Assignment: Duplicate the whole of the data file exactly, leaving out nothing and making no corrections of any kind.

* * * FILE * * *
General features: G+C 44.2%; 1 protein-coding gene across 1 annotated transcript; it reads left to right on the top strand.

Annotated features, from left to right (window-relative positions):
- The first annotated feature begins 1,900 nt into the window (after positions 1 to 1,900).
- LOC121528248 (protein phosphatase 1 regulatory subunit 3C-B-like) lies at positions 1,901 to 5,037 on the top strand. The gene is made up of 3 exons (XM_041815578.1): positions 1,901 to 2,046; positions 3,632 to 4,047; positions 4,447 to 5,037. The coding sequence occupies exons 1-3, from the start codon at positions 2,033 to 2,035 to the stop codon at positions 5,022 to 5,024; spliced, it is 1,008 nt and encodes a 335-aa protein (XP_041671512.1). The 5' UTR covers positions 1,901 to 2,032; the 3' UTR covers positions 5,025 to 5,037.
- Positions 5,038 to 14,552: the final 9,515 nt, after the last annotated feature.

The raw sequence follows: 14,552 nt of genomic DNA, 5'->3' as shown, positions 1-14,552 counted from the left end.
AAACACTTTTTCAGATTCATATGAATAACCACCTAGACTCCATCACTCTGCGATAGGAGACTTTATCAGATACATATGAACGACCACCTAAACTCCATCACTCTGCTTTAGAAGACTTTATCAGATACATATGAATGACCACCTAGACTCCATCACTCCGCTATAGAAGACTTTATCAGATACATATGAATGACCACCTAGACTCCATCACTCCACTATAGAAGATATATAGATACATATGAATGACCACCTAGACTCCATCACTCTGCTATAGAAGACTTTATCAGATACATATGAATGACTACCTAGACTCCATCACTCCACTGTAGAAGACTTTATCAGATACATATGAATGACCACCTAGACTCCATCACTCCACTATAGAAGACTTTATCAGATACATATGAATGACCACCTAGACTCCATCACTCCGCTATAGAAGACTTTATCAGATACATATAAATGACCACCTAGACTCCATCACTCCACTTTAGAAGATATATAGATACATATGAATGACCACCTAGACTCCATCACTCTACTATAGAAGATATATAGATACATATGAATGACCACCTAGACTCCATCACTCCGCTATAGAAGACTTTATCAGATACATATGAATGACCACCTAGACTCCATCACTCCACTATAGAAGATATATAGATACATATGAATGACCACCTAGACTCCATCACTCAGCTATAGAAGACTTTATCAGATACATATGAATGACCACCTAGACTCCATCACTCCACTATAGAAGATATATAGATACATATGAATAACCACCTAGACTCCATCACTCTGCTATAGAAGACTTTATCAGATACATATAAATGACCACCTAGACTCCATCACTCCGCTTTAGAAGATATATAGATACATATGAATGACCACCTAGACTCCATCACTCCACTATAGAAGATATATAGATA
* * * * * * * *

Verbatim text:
General features: G+C 44.2%; 1 protein-coding gene across 1 annotated transcript; it reads left to right on the top strand.

Annotated features, from left to right (window-relative positions):
- The first annotated feature begins 1,900 nt into the window (after positions 1 to 1,900).
- LOC121528248 (protein phosphatase 1 regulatory subunit 3C-B-like) lies at positions 1,901 to 5,037 on the top strand. The gene is made up of 3 exons (XM_041815578.1): positions 1,901 to 2,046; positions 3,632 to 4,047; positions 4,447 to 5,037. The coding sequence occupies exons 1-3, from the start codon at positions 2,033 to 2,035 to the stop codon at positions 5,022 to 5,024; spliced, it is 1,008 nt and encodes a 335-aa protein (XP_041671512.1). The 5' UTR covers positions 1,901 to 2,032; the 3' UTR covers positions 5,025 to 5,037.
- Positions 5,038 to 14,552: the final 9,515 nt, after the last annotated feature.

The raw sequence follows: 14,552 nt of genomic DNA, 5'->3' as shown, positions 1-14,552 counted from the left end.
AAACACTTTTTCAGATTCATATGAATAACCACCTAGACTCCATCACTCTGCGATAGGAGACTTTATCAGATACATATGAACGACCACCTAAACTCCATCACTCTGCTTTAGAAGACTTTATCAGATACATATGAATGACCACCTAGACTCCATCACTCCGCTATAGAAGACTTTATCAGATACATATGAATGACCACCTAGACTCCATCACTCCACTATAGAAGATATATAGATACATATGAATGACCACCTAGACTCCATCACTCTGCTATAGAAGACTTTATCAGATACATATGAATGACTACCTAGACTCCATCACTCCACTGTAGAAGACTTTATCAGATACATATGAATGACCACCTAGACTCCATCACTCCACTATAGAAGACTTTATCAGATACATATGAATGACCACCTAGACTCCATCACTCCGCTATAGAAGACTTTATCAGATACATATAAATGACCACCTAGACTCCATCACTCCACTTTAGAAGATATATAGATACATATGAATGACCACCTAGACTCCATCACTCTACTATAGAAGATATATAGATACATATGAATGACCACCTAGACTCCATCACTCCGCTATAGAAGACTTTATCAGATACATATGAATGACCACCTAGACTCCATCACTCCACTATAGAAGATATATAGATACATATGAATGACCACCTAGACTCCATCACTCAGCTATAGAAGACTTTATCAGATACATATGAATGACCACCTAGACTCCATCACTCCACTATAGAAGATATATAGATACATATGAATAACCACCTAGACTCCATCACTCTGCTATAGAAGACTTTATCAGATACATATAAATGACCACCTAGACTCCATCACTCCGCTTTAGAAGATATATAGATACATATGAATGACCACCTAGACTCCATCACTCCACTATAGAAGATATATAGATA